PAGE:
Mathematics Stack Exchange is a question and answer site for people studying math at any level and professionals in related fields. Join them; it only takes a minute:

Sign up
Here's how it works:
  1. Anybody can ask a question
  2. Anybody can answer
  3. The best answers are voted up and rise to the top

How to evaluate the integral: $$I=\int\frac{2-x+(x-1)\ln x-\ln^2x}{(1+x \ln x)^2}dx.$$

Help me, thanks :/

share|cite|improve this question
One observation is that the numerator factors as $(1-\ln x)(2-x+\ln x)$; according to Mathematica, $\frac{2-x+\ln x}{(1+x\ln x)^2}$ is integrable, and integration by parts works. But I don't immediately see how to integrate $\frac{2-x+\ln x}{(1+x\ln x)^2}$ nor the other resulting integral. – rogerl Mar 30 '14 at 17:35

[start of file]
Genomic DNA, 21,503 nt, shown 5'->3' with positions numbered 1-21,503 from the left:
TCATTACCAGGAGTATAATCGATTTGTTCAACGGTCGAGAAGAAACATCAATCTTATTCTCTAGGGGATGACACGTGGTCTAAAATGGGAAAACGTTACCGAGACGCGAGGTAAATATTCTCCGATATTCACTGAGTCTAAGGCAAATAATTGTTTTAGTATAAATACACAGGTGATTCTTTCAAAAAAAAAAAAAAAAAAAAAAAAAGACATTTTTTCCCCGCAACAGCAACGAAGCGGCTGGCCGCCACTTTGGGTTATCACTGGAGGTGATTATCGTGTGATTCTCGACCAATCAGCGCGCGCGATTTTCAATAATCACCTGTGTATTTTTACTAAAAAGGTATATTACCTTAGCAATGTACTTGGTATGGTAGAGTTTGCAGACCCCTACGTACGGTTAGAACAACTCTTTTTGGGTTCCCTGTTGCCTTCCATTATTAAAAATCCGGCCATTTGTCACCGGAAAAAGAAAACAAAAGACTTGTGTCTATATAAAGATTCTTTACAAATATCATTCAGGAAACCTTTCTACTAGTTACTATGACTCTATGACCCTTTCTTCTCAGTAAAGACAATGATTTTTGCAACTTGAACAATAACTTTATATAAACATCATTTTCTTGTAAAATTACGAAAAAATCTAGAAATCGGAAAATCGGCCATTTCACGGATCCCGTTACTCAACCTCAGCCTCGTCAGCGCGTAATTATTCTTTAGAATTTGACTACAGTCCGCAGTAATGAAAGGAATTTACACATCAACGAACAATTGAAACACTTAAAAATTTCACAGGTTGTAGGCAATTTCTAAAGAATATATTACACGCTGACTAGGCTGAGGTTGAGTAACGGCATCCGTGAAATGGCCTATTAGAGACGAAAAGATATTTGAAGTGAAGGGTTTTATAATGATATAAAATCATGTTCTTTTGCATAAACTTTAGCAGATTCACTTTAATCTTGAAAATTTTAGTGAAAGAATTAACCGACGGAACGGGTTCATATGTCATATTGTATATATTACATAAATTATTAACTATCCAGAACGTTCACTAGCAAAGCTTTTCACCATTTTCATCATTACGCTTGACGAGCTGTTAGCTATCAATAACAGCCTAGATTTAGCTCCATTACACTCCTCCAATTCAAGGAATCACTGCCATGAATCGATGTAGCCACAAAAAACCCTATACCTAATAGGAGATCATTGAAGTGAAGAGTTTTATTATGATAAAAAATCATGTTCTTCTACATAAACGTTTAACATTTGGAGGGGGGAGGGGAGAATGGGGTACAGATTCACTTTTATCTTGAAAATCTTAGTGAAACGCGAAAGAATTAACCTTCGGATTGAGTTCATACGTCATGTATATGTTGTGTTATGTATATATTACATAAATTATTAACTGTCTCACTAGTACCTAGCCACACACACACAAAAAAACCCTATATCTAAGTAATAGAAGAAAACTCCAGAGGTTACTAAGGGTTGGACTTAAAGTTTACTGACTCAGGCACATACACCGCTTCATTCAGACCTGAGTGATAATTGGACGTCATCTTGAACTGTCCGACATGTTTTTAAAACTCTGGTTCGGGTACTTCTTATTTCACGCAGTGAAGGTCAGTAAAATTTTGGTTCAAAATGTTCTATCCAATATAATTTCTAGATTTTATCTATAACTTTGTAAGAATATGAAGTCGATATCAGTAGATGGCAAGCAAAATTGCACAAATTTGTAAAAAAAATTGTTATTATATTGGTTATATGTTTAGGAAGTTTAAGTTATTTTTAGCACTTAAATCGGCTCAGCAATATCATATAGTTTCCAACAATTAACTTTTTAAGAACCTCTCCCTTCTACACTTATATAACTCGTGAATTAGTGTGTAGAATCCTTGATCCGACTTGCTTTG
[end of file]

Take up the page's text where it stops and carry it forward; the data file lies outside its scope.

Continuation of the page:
Looks a bit like the derivative of u/v where v = 1 + xln(x). Play with that a bit to find a suitable u. Paul – Paul Mar 30 '14 at 17:40
How did @Paul commented with $1$ reputation? Was the rep requirement to comment finally abolished? :) – chubakueno Mar 30 '14 at 17:55

Your Answer


By posting your answer, you agree to the privacy policy and terms of service.

Not the answer you're looking for? Browse other questions tagged or ask your own question.